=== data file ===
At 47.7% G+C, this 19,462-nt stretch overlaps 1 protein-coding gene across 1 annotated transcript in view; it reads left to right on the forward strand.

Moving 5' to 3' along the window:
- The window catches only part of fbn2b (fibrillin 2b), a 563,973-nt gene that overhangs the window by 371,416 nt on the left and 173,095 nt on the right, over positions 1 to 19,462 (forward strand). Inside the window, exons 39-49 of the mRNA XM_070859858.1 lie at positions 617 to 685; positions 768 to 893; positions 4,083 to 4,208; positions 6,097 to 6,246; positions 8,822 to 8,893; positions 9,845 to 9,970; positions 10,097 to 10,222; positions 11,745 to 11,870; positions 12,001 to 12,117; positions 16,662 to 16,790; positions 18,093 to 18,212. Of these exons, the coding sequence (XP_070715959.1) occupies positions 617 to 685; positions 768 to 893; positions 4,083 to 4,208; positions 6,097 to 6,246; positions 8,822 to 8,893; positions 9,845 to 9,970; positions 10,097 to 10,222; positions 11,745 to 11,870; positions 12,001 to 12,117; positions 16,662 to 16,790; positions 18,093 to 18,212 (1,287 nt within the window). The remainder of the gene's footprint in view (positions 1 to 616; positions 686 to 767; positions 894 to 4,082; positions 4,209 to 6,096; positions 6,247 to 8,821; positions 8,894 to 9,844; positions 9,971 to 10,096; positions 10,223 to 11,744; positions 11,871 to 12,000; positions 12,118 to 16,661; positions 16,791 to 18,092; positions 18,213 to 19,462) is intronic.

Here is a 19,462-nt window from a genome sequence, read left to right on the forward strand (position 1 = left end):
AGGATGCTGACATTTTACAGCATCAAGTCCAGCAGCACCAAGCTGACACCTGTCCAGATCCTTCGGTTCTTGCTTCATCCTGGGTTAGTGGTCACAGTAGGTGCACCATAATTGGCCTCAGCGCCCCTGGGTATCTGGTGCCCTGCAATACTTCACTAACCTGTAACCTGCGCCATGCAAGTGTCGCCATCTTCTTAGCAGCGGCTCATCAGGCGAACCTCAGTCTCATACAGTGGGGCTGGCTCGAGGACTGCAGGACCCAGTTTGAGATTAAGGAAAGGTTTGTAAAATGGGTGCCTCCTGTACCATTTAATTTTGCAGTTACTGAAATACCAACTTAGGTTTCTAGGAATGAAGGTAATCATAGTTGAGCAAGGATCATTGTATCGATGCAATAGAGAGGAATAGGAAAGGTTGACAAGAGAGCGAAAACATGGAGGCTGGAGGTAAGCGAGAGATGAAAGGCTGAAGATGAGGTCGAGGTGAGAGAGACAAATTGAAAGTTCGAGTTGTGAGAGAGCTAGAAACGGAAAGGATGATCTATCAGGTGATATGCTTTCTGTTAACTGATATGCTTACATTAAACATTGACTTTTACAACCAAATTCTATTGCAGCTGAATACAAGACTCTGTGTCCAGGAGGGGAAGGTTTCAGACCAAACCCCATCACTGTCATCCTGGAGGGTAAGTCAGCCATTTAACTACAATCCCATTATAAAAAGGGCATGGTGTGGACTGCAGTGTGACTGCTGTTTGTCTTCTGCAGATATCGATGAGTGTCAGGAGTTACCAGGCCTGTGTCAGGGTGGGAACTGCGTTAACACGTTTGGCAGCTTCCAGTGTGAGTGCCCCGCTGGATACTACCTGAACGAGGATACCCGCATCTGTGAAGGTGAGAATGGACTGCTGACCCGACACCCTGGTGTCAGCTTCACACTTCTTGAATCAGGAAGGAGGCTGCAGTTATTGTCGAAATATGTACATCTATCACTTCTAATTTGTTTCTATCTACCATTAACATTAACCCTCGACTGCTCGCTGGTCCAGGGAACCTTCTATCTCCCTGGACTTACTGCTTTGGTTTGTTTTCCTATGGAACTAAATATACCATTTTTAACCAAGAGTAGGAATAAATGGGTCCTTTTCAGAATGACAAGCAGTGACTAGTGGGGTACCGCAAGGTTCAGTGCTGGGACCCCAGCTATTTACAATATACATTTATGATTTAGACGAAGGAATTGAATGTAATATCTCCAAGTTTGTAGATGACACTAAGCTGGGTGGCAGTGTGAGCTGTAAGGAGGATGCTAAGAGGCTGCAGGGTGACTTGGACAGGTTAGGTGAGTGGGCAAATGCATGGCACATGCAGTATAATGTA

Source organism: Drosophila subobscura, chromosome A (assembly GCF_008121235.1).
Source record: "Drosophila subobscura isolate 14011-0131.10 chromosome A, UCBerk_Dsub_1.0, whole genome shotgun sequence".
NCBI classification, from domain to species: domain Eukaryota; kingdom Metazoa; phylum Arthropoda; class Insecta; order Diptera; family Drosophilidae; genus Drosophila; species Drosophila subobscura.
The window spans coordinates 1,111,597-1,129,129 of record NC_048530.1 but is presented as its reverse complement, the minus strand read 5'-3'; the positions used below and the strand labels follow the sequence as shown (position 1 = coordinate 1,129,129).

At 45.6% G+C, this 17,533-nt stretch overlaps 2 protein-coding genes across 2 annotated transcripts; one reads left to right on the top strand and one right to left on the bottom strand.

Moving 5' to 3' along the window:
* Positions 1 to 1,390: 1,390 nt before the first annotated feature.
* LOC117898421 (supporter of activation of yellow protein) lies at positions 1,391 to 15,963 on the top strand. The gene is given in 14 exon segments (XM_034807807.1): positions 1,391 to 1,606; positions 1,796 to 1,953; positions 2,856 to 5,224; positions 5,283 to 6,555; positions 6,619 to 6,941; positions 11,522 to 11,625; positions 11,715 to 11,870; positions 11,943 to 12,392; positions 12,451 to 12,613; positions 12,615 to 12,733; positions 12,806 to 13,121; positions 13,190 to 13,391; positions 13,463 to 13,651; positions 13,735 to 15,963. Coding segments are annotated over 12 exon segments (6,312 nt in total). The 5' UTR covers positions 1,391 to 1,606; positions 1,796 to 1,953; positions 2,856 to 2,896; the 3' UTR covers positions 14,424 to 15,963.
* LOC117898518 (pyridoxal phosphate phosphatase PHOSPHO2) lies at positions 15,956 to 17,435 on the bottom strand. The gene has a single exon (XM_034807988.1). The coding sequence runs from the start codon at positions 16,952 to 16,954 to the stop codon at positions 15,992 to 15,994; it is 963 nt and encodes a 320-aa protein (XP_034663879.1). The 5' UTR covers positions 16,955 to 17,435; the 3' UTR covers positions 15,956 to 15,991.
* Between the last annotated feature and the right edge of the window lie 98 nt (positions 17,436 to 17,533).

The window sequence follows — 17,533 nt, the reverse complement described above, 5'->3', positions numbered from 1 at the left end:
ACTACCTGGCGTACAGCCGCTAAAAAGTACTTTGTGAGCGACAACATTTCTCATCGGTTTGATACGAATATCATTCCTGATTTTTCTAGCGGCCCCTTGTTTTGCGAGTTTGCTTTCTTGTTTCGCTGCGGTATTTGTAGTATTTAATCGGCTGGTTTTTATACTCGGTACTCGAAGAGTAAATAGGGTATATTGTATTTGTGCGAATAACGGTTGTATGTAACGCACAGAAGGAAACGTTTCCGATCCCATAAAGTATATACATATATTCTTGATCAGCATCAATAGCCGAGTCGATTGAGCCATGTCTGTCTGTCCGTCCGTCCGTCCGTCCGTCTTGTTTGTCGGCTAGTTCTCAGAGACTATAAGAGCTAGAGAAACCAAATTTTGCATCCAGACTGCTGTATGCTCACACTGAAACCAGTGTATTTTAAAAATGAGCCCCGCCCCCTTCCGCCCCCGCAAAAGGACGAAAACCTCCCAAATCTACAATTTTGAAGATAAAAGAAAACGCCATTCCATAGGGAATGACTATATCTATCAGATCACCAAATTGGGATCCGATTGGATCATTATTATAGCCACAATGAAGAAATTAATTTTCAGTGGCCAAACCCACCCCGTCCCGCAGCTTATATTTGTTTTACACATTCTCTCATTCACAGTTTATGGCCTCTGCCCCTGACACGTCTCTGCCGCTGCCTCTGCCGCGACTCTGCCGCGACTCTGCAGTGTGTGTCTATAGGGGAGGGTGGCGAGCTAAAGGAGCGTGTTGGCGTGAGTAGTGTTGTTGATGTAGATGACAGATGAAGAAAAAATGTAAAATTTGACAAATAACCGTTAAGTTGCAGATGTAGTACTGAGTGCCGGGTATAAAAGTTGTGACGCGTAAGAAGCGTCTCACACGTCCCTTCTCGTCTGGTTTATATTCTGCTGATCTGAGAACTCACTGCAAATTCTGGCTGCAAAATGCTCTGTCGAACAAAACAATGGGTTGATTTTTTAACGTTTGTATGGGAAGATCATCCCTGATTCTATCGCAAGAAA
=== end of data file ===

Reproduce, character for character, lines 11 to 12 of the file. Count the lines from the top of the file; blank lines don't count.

Moving 5' to 3' along the window:
* Positions 1 to 1,390: 1,390 nt before the first annotated feature.